Coal has reached its highest market share of global energy consumption for more than 40 years, figures reveal, despite fears that its high carbon emissions make it a prime cause of climate change.
The use of coal for power generation and other purposes grew by 3% in 2013 – faster than any other fossil fuel – while its share of the market breached 30% for the first time since 1970, the BP Statistical Review reports.
The figures were published as Prof Nick Stern, author of the influential climate change report the Stern Review, said his latest research indicated the economic risks of unchecked climate change were bigger than previously estimated.
Europe is among the regions using more coal, increasing imports from the US, where coal has been displaced in power stations by even cheaper shale gas. But developing countries such as China and India are also huge coal users, although BP pointed out that energy growth overall in China dropped to 4.7% last year from 8.4% in 2012.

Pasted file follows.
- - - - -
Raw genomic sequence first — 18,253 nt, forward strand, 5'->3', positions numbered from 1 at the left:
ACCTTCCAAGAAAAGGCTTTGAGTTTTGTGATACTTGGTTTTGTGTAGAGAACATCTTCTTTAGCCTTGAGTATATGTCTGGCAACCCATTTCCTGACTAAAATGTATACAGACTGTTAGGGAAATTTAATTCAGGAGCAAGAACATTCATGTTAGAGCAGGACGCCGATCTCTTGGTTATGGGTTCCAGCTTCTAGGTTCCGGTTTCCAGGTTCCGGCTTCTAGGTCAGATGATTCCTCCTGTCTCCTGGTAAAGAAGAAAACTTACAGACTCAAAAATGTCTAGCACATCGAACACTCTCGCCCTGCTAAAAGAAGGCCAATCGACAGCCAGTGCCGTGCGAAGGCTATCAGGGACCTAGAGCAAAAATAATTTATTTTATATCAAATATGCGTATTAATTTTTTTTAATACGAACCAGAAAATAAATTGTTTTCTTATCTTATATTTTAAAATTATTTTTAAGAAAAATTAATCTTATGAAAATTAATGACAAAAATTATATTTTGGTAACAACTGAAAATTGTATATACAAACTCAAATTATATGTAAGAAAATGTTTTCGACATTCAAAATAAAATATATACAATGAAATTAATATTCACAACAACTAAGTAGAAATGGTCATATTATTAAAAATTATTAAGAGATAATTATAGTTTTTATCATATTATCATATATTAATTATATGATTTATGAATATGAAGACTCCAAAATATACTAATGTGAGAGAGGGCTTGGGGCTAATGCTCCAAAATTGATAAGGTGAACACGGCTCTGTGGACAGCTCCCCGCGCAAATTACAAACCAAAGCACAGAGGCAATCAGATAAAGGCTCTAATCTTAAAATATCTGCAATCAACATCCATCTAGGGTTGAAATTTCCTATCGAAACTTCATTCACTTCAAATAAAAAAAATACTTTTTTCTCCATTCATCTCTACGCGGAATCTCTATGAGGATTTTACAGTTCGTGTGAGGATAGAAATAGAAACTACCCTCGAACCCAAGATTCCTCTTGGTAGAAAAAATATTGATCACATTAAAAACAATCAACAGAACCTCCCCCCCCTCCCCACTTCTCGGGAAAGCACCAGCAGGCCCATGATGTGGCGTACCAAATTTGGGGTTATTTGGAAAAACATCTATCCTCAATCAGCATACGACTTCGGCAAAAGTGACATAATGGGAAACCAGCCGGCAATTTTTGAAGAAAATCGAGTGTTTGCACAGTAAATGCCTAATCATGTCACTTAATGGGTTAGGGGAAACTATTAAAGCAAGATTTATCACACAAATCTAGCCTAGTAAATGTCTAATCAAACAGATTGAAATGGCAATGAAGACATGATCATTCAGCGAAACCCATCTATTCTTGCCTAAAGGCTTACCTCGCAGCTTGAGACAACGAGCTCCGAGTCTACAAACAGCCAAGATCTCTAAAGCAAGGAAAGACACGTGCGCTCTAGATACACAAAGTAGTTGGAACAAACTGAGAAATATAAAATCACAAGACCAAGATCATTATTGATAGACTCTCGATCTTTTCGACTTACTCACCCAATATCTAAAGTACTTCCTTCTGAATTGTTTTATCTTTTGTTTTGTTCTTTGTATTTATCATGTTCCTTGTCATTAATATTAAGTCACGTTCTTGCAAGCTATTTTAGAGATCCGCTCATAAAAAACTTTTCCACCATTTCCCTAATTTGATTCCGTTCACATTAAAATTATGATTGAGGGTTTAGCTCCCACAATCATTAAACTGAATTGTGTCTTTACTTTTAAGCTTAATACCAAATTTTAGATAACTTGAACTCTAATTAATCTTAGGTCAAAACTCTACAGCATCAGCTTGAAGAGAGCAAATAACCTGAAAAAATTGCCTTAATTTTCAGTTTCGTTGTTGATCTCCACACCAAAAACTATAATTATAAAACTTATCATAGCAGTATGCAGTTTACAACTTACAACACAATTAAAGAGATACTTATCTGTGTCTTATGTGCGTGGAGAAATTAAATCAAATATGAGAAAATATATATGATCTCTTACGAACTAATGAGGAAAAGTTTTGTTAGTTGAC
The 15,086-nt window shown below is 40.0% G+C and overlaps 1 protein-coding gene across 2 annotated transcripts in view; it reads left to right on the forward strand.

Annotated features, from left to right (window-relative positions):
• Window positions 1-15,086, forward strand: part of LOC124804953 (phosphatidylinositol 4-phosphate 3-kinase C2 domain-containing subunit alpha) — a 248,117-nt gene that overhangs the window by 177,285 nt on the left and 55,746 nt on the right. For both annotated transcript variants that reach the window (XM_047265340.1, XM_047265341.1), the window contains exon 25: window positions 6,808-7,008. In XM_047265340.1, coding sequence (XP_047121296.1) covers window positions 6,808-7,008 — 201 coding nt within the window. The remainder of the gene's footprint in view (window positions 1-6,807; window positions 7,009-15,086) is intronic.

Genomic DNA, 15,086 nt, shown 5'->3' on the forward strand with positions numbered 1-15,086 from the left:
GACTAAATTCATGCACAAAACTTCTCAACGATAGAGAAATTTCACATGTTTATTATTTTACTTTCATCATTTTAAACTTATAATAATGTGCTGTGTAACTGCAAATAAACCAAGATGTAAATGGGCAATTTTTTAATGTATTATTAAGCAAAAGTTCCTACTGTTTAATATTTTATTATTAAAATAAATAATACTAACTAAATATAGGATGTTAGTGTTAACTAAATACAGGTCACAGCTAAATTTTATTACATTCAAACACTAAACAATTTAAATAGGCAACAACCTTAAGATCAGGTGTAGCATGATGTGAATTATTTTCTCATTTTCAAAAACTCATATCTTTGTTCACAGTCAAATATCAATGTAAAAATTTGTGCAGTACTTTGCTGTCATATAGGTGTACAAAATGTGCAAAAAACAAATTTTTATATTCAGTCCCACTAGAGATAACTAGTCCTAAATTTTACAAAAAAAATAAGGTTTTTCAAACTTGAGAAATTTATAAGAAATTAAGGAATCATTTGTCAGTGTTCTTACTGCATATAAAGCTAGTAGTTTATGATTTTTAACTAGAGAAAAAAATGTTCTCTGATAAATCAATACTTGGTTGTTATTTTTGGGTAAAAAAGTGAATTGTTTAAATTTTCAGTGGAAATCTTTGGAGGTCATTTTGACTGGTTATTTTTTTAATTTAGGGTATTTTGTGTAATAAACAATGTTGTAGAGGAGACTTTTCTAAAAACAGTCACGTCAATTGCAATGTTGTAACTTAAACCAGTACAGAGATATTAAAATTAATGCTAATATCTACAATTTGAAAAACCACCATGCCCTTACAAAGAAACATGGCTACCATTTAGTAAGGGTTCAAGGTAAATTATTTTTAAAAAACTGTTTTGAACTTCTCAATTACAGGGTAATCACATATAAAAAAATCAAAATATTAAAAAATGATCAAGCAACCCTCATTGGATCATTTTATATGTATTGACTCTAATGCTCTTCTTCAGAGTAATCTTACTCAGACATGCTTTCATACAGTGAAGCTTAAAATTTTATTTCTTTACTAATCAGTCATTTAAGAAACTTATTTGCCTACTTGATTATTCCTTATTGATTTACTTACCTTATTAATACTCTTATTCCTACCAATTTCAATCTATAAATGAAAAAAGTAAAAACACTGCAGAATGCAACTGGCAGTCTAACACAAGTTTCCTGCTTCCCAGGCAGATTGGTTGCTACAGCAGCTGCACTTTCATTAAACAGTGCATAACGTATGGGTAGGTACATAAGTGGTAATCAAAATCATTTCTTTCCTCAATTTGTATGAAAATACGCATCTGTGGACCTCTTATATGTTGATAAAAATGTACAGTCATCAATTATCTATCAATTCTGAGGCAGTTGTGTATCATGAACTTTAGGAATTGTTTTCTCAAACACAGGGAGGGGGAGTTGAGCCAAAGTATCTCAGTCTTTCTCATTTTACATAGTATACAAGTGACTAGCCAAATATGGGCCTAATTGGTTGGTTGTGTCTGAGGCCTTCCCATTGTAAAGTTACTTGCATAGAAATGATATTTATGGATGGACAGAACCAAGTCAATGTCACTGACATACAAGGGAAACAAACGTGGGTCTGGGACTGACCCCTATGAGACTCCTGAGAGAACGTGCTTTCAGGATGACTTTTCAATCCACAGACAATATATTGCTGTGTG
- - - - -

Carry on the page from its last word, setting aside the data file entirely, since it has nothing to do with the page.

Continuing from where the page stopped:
Christof Ruhl, BP’s chief economist and author of its statistical review, said this “dramatic slowdown” put a question mark over China’s official economic growth figure for 2013 of 7.7%.
The accuracy of Chinese economic statistics have long been a subject for debate but few are willing to directly challenge them for fear of upsetting such an important emerging powerhouse.
“It is not easy to reconcile the slowdown in energy growth numbers and official [gross domestic product] numbers … you can draw your own conclusions from that,”Ruhl said.
Coal's share of energy market at highest level since 1970